The German Environmental Aid has called for an immediate environmental impact assessment for the LNG terminal in Wilhelmshaven. "In Wilhelmshaven and at the other LNG sites there is a threat of a creeping chemical accident," said the federal director of environmental aid, Sascha Müller-Kraenner, to the political journal "Rundblick".
According to the application documents, the state-owned gas company Uniper wants to "discharge ten times as much biocide into the North Sea with its LNG terminal ship as the Australian authorities previously considered acceptable at a comparable location," he warned.
According to the Australian authorities, the ship does not correspond to the state of the art. "The federal government is in danger of falling behind international environmental standards," warned Environmental Aid climate protection director Constantin Zerger. The German Environmental Aid called for an amendment to the LNG Acceleration Act and the Water Management Act.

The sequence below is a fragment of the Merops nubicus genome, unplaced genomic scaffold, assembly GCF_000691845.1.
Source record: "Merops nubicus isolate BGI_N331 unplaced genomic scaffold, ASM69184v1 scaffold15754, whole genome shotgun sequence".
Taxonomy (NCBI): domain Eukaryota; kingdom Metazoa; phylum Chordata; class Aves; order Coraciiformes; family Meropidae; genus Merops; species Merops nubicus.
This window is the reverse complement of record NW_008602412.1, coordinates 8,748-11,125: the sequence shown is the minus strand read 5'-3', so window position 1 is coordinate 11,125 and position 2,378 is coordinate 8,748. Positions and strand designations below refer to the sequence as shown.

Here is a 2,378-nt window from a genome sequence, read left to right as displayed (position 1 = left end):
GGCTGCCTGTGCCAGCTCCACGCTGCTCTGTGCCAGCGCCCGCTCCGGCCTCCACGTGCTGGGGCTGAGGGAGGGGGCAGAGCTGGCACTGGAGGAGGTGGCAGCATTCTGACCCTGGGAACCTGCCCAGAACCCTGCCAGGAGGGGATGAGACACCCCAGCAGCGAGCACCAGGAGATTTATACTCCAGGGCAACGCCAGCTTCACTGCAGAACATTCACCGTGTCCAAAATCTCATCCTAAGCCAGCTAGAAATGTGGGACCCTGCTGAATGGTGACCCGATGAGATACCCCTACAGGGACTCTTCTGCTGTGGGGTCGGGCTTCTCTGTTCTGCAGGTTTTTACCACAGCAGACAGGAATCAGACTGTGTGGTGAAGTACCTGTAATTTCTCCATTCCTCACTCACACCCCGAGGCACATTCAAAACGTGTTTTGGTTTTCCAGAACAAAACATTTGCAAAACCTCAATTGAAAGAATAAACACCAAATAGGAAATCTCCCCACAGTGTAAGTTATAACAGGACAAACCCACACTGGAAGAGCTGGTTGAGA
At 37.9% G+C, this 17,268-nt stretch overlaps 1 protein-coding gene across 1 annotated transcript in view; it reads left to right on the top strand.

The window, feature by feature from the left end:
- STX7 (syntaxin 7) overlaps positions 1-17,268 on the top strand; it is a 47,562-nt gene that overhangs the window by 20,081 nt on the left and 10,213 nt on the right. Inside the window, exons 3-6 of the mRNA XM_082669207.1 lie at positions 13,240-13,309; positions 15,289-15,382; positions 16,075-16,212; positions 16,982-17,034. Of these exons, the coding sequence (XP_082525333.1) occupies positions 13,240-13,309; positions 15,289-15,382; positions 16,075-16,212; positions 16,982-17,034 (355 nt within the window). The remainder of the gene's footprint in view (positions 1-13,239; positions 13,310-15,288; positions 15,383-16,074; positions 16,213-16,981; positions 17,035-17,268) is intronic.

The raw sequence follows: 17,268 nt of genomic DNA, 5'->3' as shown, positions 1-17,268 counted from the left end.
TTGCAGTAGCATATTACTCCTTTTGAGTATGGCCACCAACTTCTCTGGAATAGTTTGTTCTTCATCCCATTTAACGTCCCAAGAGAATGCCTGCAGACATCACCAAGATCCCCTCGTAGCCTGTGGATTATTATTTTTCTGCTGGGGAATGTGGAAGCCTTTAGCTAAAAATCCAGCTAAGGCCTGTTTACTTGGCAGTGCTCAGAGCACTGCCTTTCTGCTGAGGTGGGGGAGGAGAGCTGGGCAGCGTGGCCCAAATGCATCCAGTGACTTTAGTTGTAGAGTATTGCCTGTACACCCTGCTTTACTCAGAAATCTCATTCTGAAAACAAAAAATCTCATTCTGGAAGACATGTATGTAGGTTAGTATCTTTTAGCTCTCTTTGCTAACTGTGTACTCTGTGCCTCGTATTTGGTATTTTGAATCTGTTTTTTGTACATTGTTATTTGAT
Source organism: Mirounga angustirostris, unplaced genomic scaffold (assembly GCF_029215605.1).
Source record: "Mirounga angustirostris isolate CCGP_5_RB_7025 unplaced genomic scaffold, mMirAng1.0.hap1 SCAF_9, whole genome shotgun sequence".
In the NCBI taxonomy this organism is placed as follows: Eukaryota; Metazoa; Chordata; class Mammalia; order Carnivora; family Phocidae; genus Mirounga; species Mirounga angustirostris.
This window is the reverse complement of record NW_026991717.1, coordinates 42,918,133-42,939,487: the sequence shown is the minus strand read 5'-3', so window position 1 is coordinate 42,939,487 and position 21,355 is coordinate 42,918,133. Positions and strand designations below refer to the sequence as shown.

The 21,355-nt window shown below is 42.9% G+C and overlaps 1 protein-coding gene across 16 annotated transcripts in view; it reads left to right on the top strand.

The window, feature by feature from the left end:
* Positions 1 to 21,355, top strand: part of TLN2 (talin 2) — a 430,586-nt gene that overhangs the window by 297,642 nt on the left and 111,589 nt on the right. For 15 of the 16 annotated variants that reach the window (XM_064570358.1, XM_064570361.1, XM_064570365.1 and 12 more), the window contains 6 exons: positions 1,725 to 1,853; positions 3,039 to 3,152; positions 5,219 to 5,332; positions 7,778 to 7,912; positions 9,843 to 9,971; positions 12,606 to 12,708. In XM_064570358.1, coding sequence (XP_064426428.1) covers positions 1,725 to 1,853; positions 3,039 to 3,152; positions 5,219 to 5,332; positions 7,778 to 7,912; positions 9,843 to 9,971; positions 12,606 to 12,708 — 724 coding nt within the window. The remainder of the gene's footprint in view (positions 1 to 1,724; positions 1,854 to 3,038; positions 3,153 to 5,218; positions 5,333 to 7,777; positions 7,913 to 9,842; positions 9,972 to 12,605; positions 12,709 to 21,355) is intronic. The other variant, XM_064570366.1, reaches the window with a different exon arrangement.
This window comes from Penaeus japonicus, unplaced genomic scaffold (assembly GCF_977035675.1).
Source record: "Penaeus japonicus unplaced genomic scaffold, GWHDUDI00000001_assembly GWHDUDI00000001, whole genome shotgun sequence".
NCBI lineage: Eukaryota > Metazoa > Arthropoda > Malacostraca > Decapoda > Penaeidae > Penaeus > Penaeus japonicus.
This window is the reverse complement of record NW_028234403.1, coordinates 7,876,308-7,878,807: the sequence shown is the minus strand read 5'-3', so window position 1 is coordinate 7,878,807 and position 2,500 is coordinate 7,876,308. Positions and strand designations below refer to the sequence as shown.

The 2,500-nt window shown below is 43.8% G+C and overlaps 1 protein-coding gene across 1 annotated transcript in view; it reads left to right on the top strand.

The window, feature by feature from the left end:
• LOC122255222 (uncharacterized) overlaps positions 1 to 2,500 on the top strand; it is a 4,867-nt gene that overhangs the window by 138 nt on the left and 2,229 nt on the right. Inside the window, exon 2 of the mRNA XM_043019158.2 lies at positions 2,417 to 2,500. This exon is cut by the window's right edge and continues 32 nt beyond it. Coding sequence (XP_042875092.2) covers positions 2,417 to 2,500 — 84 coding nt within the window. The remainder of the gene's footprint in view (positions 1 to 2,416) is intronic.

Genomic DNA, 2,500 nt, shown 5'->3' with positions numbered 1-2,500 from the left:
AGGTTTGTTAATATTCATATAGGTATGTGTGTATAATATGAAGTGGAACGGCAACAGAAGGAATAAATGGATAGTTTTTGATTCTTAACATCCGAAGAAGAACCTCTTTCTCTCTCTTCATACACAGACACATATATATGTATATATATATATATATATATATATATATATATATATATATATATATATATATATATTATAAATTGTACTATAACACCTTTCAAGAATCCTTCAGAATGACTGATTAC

The Lower Saxony State Agency for Water Management, Coastal Defense and Nature Conservation had previously announced that the state-owned gas company Uniper had applied for the discharge of up to 178 million cubic meters of biocide-treated lake water annually. Biocides are toxic chemicals used to control so-called pests.
According to the Lower Saxony Ministry of Energy, the LNG terminal in Wilhelmshaven is scheduled to start operations this winter. From December 23, liquefied natural gas is to be fed into the German gas network after it has been converted into a gaseous state. According to earlier information, the aim is to handle up to 7.5 billion cubic meters of natural gas per year – that is around 8.5 percent of Germany's gas requirements.